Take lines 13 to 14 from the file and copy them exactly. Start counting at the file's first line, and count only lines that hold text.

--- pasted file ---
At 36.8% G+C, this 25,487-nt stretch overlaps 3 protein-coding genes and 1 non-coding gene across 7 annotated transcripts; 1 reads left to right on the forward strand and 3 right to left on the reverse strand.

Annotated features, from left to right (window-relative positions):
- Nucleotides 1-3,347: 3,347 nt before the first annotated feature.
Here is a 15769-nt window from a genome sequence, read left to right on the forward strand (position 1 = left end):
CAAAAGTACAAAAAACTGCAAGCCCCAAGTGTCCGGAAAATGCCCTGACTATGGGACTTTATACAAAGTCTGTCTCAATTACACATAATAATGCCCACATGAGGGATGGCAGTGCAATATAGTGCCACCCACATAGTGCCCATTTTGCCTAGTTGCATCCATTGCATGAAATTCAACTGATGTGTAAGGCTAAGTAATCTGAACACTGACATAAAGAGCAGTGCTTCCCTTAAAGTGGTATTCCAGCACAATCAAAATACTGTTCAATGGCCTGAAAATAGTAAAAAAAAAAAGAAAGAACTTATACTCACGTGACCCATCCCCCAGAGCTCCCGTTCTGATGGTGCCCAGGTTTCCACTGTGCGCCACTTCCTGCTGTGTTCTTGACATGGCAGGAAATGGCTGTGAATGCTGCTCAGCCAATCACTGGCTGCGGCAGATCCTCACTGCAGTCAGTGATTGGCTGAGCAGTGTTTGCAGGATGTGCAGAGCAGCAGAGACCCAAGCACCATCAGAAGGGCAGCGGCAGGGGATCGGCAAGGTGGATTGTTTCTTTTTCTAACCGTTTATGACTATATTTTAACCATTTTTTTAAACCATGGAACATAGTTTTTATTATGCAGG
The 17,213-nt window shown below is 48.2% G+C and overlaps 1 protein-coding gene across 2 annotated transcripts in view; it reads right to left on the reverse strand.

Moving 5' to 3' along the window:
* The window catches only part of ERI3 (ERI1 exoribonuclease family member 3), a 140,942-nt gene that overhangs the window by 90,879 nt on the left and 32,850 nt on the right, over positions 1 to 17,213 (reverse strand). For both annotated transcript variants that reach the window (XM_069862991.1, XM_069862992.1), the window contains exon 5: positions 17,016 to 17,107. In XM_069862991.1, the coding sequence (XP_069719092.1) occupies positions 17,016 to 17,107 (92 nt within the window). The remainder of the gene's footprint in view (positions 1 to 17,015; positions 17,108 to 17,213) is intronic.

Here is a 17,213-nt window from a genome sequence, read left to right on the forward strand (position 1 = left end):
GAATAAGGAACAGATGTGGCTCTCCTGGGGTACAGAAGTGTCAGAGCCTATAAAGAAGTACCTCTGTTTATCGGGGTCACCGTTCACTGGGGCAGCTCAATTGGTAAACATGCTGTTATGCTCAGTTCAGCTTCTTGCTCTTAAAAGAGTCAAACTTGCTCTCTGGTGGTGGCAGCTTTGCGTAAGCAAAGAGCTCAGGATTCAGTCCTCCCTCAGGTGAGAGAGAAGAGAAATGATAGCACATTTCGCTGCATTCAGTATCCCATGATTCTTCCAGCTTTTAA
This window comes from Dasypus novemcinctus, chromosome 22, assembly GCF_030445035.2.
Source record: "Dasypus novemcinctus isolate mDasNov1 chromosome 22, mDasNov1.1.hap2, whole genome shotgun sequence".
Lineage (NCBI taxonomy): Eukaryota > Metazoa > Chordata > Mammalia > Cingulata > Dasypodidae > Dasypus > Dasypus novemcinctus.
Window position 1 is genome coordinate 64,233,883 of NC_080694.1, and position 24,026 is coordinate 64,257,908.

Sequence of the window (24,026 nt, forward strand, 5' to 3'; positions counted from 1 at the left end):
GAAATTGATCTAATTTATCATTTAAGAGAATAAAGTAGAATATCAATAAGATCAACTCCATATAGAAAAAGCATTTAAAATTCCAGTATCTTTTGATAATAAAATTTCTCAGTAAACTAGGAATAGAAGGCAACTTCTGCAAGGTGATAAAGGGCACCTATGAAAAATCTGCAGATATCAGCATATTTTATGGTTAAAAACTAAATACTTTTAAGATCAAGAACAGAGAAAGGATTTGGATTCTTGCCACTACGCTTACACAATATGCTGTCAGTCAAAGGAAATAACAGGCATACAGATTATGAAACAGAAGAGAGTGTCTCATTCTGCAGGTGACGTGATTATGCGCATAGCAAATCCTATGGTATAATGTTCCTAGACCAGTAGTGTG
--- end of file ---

Lineage (NCBI taxonomy): Eukaryota > Metazoa > Chordata > Mammalia > Cingulata > Dasypodidae > Dasypus > Dasypus novemcinctus.
Window position 1 is genome coordinate 64,233,883 of NC_080694.1, and position 24,026 is coordinate 64,257,908.